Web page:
The Trade Mark Directive (EU 2015/2436) came into force in the UK on 14 January 2019, in the form of the Trade Mark Regulations 2018, bringing about a number of key changes to UK trade mark law. The UKIPO has also published guidance on the practical effect of the Regulation (available here). Below we set out what we think are the top 8 changes to be aware of.
Own name defence
The own name defence has been limited so that it only applies if you are using your own personal name and therefore no longer applies to use of a company name or a trading name or style.
You will no longer be required to provide a graphic, visual representation of your trade mark as part of a trade mark filing. The requirement under the new Directive is that marks be represented in a clear and precise manner. This means non-standard marks, such as sounds, colours and smells, can be represented more accurately using new technology.
Absolute objections to registration
Under the current legislation, marks which consist exclusively of shapes cannot be registered if the shape itself adds value to the goods, results from the nature of the goods or performs a purely technical function. This absolute objection to registration has now been extended to any characteristic which is intrinsic to the shapes. The IPO gives the example of a repetitive high pitched sound, which would be considered to be an intrinsic part of a fire alarm and therefore would not be registrable.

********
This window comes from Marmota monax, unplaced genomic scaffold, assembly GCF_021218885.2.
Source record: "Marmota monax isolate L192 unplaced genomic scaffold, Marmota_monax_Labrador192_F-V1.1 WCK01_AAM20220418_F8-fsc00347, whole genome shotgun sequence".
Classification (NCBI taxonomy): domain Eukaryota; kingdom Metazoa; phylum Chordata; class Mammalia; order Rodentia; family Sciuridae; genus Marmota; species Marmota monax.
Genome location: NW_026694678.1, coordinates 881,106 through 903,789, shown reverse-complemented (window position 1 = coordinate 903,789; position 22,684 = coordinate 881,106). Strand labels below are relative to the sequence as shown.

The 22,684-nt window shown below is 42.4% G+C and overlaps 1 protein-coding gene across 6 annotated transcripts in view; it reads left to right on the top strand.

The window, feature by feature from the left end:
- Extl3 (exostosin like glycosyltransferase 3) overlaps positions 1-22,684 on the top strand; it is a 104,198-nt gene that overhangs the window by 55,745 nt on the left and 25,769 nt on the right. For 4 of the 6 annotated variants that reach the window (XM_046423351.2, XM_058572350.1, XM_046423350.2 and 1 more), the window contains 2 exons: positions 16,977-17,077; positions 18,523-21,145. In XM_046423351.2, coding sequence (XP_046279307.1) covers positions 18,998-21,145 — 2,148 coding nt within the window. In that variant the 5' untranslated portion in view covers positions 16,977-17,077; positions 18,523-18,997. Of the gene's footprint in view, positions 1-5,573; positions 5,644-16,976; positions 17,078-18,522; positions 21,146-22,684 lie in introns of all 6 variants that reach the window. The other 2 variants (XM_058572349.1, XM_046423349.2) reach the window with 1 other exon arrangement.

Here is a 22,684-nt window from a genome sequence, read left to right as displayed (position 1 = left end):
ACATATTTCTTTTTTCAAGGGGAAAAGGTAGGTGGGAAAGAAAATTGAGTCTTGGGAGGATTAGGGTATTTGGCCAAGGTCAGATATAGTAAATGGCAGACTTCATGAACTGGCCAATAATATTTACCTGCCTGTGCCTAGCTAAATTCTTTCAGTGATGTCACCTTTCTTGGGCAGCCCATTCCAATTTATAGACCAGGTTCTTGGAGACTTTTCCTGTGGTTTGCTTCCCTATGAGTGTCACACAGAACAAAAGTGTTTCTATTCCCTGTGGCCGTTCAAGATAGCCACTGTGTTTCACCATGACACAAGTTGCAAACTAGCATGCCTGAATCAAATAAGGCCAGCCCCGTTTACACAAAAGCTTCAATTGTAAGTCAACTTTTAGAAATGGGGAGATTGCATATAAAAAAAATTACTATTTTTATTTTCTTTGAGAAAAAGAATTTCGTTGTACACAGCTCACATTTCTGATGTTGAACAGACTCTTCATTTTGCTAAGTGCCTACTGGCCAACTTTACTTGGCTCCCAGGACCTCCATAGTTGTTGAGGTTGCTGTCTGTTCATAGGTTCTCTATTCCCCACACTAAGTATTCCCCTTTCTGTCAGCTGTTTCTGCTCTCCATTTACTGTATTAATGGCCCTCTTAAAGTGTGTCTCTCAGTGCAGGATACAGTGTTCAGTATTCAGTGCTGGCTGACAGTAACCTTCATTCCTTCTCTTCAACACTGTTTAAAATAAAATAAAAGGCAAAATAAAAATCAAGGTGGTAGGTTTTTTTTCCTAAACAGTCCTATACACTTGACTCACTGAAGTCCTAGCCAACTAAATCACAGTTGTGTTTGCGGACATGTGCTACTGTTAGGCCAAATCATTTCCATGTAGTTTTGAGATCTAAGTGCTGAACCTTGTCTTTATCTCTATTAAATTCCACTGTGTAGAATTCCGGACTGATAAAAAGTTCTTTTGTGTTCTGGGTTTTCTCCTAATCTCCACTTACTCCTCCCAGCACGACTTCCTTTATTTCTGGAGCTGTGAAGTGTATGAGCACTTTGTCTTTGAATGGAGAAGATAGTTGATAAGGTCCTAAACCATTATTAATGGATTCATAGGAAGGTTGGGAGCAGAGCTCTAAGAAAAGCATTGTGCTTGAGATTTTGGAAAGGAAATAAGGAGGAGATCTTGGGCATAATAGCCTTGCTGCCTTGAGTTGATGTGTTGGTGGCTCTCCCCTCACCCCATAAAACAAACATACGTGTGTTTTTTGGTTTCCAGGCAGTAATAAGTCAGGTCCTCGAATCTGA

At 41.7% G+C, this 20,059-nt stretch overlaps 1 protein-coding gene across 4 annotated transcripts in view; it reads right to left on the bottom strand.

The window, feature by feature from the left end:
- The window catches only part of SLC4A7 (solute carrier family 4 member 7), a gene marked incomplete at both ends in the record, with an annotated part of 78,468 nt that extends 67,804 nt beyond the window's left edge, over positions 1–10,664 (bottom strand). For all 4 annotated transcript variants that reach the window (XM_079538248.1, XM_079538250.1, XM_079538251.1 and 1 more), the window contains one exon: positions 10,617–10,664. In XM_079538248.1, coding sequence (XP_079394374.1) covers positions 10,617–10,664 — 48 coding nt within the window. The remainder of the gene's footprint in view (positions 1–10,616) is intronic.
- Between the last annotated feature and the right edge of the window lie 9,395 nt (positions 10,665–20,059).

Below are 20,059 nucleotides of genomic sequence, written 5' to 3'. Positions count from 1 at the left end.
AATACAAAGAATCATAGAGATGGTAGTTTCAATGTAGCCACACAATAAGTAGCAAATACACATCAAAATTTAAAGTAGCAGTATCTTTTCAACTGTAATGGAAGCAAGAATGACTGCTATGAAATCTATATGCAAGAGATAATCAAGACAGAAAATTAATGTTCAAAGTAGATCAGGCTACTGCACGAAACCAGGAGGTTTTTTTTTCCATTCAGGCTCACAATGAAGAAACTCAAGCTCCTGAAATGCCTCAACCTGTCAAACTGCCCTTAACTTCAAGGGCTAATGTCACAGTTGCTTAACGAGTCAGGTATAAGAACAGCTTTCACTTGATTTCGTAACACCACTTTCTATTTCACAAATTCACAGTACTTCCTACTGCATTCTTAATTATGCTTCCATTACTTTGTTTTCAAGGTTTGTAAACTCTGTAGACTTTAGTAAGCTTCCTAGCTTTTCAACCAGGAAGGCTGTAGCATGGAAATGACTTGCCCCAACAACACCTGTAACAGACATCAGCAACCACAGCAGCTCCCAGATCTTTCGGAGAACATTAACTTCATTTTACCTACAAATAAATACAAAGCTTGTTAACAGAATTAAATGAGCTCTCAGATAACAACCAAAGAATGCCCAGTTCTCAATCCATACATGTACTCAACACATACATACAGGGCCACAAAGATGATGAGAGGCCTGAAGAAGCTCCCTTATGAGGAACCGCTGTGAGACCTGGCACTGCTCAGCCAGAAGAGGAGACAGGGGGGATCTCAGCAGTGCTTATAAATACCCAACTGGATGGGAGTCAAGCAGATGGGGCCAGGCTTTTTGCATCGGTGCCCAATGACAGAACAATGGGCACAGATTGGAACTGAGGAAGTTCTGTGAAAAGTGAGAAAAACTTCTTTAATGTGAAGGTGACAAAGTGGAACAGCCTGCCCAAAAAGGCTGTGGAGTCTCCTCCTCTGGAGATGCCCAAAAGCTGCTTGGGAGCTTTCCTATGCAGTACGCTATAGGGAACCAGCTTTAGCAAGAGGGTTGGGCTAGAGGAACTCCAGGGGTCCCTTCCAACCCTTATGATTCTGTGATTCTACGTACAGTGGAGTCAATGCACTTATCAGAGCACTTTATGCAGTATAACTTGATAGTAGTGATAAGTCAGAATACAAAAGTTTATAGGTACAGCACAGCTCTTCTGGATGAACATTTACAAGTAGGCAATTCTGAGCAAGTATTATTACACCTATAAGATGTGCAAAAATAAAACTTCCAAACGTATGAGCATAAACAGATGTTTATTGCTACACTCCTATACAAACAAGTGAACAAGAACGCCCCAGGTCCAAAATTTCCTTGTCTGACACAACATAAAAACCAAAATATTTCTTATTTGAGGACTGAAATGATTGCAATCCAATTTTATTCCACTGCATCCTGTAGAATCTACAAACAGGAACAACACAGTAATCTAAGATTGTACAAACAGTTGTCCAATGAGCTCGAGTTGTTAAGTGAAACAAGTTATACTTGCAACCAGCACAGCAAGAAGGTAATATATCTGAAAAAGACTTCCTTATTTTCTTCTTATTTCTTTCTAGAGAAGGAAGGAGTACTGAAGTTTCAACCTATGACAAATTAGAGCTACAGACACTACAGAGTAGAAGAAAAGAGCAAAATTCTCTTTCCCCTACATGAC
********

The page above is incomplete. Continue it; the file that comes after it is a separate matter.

Goods in transit
You can now request that the customs authority detain goods which you believe are fake or counterfeit which are passing through the UK en route to countries outside the EU. Previously, it was only possible to stop goods where you could show that the goods were going to be put on sale in the UK.
UKIPO search reports
The UKIPO will no longer include expired trade marks in its search reports. This could lead to problems if the owner of the expired mark later applies to renew/restore the mark. If you are currently relying only on UKIPO search reports for clearance purposes, be aware that it will not include such expired marks and consider getting a report which does include these marks.
The right to take enforcement action against counterfeiters has been extended to allow you to take action, in certain cases, against counterfeiters’ actions to prepare counterfeit goods for sale. For example, you can now take action against acts such as preparing tags and packaging for sale of products or services even where the person carrying out such acts was unaware this was done without your consent.
Calculating non-use periods
You can now require a trade mark owner taking infringement action against you to prove that their mark has been used in the last 5 years. Previously, you would have had to commence a separate revocation action. The date from which a non-use period is calculated has also been changed from the date of publication, to the date of filing (or priority if applicable).
The new provisions make it easier for a trade mark owner to take action against a licensee who is not complying with the terms of the licence. You can now take action under trade mark law, as well as under contract law.